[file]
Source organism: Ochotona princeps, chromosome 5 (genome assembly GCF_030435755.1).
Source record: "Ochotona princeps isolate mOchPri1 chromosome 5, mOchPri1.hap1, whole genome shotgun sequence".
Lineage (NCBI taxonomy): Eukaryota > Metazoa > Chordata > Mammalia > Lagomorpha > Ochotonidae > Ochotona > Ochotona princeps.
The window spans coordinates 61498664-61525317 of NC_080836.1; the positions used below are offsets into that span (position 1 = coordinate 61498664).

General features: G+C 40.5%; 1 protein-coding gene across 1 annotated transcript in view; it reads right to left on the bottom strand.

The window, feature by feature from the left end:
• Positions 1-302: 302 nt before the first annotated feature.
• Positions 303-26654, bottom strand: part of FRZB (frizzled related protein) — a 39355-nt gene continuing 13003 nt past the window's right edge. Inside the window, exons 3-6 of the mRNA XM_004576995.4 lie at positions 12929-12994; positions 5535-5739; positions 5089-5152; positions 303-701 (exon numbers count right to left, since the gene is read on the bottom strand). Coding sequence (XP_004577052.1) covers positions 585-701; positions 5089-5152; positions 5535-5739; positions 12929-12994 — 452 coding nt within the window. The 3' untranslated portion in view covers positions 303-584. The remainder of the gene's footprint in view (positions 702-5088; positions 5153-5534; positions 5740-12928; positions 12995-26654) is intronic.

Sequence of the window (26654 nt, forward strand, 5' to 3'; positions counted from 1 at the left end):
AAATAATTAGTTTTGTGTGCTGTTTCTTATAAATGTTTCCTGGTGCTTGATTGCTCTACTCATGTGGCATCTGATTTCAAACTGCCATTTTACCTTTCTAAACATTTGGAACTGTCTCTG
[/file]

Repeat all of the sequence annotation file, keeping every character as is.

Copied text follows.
Source organism: Ochotona princeps, chromosome 5 (genome assembly GCF_030435755.1).
Source record: "Ochotona princeps isolate mOchPri1 chromosome 5, mOchPri1.hap1, whole genome shotgun sequence".
Lineage (NCBI taxonomy): Eukaryota > Metazoa > Chordata > Mammalia > Lagomorpha > Ochotonidae > Ochotona > Ochotona princeps.
The window spans coordinates 61498664-61525317 of NC_080836.1; the positions used below are offsets into that span (position 1 = coordinate 61498664).

General features: G+C 40.5%; 1 protein-coding gene across 1 annotated transcript in view; it reads right to left on the bottom strand.

The window, feature by feature from the left end:
• Positions 1-302: 302 nt before the first annotated feature.
• Positions 303-26654, bottom strand: part of FRZB (frizzled related protein) — a 39355-nt gene continuing 13003 nt past the window's right edge. Inside the window, exons 3-6 of the mRNA XM_004576995.4 lie at positions 12929-12994; positions 5535-5739; positions 5089-5152; positions 303-701 (exon numbers count right to left, since the gene is read on the bottom strand). Coding sequence (XP_004577052.1) covers positions 585-701; positions 5089-5152; positions 5535-5739; positions 12929-12994 — 452 coding nt within the window. The 3' untranslated portion in view covers positions 303-584. The remainder of the gene's footprint in view (positions 702-5088; positions 5153-5534; positions 5740-12928; positions 12995-26654) is intronic.

Sequence of the window (26654 nt, forward strand, 5' to 3'; positions counted from 1 at the left end):
AAATAATTAGTTTTGTGTGCTGTTTCTTATAAATGTTTCCTGGTGCTTGATTGCTCTACTCATGTGGCATCTGATTTCAAACTGCCATTTTACCTTTCTAAACATTTGGAACTGTCTCTG